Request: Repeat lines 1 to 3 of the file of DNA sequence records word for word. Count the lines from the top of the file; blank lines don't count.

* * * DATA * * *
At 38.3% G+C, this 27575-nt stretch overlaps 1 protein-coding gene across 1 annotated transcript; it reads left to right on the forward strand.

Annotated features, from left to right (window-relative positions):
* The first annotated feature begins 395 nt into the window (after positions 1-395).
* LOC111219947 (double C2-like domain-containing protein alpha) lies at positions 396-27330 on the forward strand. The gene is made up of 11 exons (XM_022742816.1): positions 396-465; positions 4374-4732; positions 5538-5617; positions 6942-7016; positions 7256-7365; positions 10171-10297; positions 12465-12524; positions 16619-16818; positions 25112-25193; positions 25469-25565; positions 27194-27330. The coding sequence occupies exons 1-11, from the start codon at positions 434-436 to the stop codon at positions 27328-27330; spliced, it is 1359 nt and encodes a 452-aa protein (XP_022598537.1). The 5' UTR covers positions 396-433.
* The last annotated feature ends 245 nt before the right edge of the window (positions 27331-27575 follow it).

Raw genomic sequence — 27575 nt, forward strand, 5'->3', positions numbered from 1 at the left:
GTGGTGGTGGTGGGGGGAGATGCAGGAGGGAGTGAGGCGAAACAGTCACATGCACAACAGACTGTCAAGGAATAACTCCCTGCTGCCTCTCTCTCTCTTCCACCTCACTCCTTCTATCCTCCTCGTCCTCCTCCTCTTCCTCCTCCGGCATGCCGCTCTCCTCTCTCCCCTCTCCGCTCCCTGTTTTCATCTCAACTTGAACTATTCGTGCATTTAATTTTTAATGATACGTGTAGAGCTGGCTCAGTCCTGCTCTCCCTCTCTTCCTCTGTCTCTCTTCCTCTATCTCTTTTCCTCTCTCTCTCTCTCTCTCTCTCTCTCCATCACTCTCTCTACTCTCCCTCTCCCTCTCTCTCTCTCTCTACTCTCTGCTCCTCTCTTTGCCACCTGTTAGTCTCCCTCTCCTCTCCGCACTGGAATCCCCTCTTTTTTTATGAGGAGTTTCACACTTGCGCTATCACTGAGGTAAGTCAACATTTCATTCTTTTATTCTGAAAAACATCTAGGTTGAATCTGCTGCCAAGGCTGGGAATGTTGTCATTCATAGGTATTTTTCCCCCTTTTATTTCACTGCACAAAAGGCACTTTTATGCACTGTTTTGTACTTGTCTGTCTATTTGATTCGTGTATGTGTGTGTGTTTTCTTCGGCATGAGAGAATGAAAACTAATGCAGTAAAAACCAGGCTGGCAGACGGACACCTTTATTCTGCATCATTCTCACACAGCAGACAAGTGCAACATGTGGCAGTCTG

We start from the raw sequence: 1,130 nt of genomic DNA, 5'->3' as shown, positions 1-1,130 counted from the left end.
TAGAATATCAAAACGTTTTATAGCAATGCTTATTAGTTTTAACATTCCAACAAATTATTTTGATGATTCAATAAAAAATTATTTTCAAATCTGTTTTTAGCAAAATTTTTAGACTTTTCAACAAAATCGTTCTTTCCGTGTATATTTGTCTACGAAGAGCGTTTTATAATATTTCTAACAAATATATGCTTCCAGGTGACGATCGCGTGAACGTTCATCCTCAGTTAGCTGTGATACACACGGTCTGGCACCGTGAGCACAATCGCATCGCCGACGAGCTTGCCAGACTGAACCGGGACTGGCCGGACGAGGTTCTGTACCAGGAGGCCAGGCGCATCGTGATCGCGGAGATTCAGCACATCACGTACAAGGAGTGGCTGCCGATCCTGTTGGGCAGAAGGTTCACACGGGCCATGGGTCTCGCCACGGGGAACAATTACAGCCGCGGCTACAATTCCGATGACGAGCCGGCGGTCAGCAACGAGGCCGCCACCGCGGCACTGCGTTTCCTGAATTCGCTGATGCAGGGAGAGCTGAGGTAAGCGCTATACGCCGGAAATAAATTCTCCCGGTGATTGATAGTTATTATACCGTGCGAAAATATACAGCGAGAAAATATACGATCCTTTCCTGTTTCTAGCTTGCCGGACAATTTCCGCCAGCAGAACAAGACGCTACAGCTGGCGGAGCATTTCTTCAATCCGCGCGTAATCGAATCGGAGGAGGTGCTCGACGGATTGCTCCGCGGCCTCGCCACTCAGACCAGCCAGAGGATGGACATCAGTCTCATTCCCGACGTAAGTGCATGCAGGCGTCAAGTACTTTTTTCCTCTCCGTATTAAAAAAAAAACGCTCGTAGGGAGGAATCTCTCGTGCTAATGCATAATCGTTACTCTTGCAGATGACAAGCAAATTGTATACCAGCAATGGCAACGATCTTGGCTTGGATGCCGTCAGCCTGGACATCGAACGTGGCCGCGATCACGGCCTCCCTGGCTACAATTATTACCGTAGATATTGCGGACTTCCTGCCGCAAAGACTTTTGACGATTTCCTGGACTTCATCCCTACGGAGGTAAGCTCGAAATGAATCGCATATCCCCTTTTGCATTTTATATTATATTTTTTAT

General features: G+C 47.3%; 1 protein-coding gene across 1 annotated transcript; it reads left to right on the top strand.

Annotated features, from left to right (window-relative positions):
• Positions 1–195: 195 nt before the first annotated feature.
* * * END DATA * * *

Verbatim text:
At 38.3% G+C, this 27575-nt stretch overlaps 1 protein-coding gene across 1 annotated transcript; it reads left to right on the forward strand.

Annotated features, from left to right (window-relative positions):
* The first annotated feature begins 395 nt into the window (after positions 1-395).